Hong Kong is decaying — its brain drain is gathering pace and many corporations have contingency plans in place to relocate out. Its strength is financial services, and while Singapore is an alternative hub in Asia, it is one of the most censored countries in the world and so should not be the only option.

Taiwan is an ideal alternative: it is a vibrant, safe and socially progressive democracy, and becoming an alternative that is within reach.

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Hong Kong is no more than a special economic zone (SEZ) of China. But Taiwan was on the SEZ scene way before China, opening an Export Processing Zone in 1966. 

So why not tap into this legacy and make a physical (or even virtual) ‘Taiwan Financial SEZ’, with its own laws and governance? Taiwan lags behind Singapore in some key ways: its way of doing business and legal system are less familiar, talent is in shorter supply, and there is the thorny issue of English proficiency — but these issues can all be overcome.

The quickest way to get such an SEZ up and running would be to establish a common law system for the zone within Taiwan’s broader civil law system — an exact parallel of Hong Kong’s legal framework within China. That would enable Hong Kong’s laws and financial regulatory framework to be copied lock, stock and barrel — the best way of ensuring continuity for companies that want to relocate.

Solving the talent problem is easy: Taiwan regularly tops out as one of the best places in the world for people to live in, and it is cheaper than both Hong Kong and Singapore.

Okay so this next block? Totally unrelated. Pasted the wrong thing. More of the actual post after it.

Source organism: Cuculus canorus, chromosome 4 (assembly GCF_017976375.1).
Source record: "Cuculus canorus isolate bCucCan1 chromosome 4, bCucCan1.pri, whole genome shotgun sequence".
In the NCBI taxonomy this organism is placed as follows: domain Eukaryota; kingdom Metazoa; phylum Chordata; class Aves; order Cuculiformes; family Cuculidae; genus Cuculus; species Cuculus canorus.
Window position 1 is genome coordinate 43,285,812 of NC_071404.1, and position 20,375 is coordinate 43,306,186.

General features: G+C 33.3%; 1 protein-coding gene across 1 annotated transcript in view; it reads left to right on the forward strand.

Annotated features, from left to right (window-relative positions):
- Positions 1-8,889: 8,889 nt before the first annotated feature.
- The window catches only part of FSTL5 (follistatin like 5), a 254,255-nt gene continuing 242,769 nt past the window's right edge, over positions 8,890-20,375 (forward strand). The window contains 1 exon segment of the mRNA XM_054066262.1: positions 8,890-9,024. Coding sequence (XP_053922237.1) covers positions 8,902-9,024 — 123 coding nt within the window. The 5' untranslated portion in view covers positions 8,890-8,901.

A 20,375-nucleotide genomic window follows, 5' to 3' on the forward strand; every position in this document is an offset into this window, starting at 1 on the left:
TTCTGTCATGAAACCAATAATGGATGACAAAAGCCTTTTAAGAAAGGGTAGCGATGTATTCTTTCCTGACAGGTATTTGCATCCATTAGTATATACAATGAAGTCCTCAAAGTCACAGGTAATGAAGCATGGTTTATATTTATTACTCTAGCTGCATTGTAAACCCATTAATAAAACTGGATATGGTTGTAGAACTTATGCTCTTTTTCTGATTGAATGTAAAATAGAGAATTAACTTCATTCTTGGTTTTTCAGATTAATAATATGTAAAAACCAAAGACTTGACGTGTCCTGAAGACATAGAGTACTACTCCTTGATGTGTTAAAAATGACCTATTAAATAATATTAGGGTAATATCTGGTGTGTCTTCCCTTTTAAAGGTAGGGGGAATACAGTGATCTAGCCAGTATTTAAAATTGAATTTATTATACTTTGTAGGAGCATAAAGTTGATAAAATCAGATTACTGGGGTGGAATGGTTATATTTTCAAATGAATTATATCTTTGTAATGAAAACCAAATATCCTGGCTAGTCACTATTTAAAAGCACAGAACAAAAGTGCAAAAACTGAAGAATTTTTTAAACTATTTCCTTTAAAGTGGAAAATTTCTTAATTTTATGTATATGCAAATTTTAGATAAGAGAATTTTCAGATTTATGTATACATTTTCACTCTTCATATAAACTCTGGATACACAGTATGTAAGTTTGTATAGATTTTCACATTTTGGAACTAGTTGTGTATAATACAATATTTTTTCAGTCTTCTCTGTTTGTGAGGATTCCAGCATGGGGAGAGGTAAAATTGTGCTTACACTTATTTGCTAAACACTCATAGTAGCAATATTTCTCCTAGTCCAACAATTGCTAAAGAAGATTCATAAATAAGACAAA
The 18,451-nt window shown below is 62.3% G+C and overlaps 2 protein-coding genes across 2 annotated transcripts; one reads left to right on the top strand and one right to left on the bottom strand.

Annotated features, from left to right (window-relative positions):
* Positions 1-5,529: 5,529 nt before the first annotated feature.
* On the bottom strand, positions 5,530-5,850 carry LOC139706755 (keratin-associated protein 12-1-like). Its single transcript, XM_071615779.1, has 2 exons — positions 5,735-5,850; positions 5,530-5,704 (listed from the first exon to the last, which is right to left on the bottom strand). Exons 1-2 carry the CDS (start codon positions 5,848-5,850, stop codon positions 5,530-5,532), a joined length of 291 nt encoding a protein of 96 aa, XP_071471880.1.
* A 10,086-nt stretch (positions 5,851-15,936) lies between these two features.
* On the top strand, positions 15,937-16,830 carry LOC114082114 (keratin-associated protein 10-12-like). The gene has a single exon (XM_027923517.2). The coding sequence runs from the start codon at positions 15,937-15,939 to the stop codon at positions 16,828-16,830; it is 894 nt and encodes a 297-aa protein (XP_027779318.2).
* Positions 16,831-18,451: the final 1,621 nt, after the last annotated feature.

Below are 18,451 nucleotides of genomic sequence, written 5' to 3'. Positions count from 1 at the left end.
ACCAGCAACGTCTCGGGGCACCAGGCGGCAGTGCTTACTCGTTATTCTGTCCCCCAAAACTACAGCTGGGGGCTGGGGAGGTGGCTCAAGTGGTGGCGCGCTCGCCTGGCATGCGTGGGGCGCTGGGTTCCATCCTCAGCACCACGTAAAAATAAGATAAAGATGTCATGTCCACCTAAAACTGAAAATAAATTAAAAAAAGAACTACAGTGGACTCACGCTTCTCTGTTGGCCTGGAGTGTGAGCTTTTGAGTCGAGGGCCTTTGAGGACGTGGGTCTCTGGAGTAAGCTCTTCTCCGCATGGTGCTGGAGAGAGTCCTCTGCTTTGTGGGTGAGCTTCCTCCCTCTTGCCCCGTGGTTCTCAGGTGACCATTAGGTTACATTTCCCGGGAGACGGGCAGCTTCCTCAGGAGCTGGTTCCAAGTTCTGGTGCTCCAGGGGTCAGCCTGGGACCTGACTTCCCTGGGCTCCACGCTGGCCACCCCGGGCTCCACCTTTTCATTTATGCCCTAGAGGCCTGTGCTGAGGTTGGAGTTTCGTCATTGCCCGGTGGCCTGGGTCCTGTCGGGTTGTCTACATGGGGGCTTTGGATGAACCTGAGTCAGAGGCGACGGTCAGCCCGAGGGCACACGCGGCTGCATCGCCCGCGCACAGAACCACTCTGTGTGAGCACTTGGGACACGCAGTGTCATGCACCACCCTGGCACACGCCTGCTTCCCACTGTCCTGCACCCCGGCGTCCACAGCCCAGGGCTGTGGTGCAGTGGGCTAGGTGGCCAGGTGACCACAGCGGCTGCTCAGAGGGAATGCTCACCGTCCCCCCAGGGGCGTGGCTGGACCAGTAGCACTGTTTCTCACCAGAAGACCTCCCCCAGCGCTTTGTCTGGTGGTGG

As for English, what better way of reinforcing president Tsai Ing-wen’s Bilingual 2030 Country Project than by making it a practical reality, with English being made the official language of the SEZ? 

As with any audacious goal like this, there are risks. If relocating to the new SEZ is perceived by companies in Hong Kong as being too risky, it could start by offering comprehensive outsourcing services so that they could relocate bit-by-bit.

China would get riled: but if enough Chinese park their money in Taiwan, and enough global financial companies invested there, it would buttress Taiwan’s defence and spread its word into more boardrooms and governments worldwide.

A Taiwanese SEZ would bring huge diversification to Taiwan’s economy, and with political will it could quickly become a reality.

Lee Faulkner is a Fellow of the Institute and Faculty of Actuaries. This article is an abridged version of an article that first appeared in Taiwan News on 27 September 2021

This article first appeared in the October/November print edition of fDi Intelligence. View a digital edition of the magazine here.